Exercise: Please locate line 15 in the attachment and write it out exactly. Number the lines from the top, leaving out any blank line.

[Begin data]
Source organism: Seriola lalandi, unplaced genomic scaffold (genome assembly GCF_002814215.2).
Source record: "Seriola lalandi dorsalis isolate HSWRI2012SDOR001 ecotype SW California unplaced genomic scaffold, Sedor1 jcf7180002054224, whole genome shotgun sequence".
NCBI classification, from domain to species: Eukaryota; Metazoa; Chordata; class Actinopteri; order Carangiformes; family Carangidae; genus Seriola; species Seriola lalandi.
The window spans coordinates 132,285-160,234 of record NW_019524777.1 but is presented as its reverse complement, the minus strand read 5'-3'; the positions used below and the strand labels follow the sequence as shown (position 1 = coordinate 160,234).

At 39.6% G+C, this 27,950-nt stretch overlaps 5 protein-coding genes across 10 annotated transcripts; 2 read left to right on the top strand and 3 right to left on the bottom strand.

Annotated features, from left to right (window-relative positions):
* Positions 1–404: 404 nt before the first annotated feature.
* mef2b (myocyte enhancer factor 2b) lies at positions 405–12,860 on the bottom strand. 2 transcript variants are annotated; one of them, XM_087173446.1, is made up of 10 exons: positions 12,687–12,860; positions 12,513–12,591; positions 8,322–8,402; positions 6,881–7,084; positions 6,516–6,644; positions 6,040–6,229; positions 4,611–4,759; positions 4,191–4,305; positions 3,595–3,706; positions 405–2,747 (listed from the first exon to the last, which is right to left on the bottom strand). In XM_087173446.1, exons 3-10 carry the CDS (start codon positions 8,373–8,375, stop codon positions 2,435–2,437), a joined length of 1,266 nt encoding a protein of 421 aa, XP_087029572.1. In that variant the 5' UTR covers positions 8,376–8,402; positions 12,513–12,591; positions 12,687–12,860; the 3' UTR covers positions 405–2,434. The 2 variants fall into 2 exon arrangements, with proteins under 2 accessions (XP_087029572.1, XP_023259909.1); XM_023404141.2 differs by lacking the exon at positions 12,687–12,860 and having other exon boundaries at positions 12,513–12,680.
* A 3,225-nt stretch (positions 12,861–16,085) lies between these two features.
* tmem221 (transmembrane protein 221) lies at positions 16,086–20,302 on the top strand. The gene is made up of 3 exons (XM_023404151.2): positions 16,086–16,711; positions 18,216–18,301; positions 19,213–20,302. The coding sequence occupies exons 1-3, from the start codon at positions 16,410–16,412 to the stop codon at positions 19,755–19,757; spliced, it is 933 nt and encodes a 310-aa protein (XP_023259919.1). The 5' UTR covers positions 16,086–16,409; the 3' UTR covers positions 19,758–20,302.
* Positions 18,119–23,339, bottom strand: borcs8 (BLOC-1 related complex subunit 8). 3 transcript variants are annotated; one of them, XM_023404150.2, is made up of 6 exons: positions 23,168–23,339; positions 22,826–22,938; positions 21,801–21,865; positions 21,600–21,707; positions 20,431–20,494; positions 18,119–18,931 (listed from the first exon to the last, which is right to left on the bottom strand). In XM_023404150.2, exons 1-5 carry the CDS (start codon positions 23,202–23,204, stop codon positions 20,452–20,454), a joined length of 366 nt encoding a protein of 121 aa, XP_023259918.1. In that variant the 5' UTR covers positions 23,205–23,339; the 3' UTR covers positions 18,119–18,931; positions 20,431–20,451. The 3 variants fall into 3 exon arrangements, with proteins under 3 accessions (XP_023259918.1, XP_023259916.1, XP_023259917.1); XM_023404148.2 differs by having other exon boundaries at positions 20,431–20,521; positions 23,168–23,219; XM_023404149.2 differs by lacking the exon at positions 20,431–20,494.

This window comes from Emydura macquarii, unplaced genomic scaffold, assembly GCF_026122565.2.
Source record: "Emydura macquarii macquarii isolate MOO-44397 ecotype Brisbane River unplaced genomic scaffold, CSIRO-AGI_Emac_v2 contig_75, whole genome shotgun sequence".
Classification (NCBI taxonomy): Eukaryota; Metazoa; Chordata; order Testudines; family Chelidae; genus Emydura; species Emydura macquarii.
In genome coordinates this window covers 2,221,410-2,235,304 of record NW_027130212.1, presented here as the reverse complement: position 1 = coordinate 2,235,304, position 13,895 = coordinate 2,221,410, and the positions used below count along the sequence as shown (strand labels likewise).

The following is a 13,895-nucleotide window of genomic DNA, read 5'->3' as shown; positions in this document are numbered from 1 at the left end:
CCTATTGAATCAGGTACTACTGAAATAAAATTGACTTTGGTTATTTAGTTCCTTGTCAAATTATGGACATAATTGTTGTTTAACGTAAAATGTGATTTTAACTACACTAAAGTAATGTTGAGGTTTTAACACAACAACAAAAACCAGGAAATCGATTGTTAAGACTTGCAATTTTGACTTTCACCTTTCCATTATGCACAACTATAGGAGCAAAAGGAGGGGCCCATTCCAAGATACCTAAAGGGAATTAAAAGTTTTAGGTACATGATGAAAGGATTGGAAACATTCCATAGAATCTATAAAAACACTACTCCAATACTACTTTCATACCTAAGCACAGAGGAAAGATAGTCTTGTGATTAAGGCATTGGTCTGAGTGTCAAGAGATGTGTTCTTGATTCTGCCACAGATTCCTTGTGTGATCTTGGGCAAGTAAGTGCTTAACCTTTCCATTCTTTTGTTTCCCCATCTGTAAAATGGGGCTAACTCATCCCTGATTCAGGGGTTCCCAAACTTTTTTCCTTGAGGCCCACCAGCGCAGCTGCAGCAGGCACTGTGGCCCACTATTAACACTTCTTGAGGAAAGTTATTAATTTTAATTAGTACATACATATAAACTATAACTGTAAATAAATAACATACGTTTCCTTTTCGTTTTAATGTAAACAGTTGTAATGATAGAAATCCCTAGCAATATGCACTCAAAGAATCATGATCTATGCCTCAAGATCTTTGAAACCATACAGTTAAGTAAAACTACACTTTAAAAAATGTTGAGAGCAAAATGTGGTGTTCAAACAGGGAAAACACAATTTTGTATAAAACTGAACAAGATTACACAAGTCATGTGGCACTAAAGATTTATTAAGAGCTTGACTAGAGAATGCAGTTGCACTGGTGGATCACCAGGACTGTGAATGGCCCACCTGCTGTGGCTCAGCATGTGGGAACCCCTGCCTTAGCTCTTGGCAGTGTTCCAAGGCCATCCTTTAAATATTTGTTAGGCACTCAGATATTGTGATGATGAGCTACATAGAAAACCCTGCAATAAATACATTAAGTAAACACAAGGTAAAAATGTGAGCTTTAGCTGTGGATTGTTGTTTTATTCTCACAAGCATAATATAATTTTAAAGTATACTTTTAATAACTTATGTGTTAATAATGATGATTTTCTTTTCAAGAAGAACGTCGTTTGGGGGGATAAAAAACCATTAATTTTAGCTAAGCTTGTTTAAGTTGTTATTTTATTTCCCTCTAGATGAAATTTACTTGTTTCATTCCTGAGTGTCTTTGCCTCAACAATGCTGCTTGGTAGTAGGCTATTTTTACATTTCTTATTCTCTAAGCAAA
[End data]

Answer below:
In genome coordinates this window covers 2,221,410-2,235,304 of record NW_027130212.1, presented here as the reverse complement: position 1 = coordinate 2,235,304, position 13,895 = coordinate 2,221,410, and the positions used below count along the sequence as shown (strand labels likewise).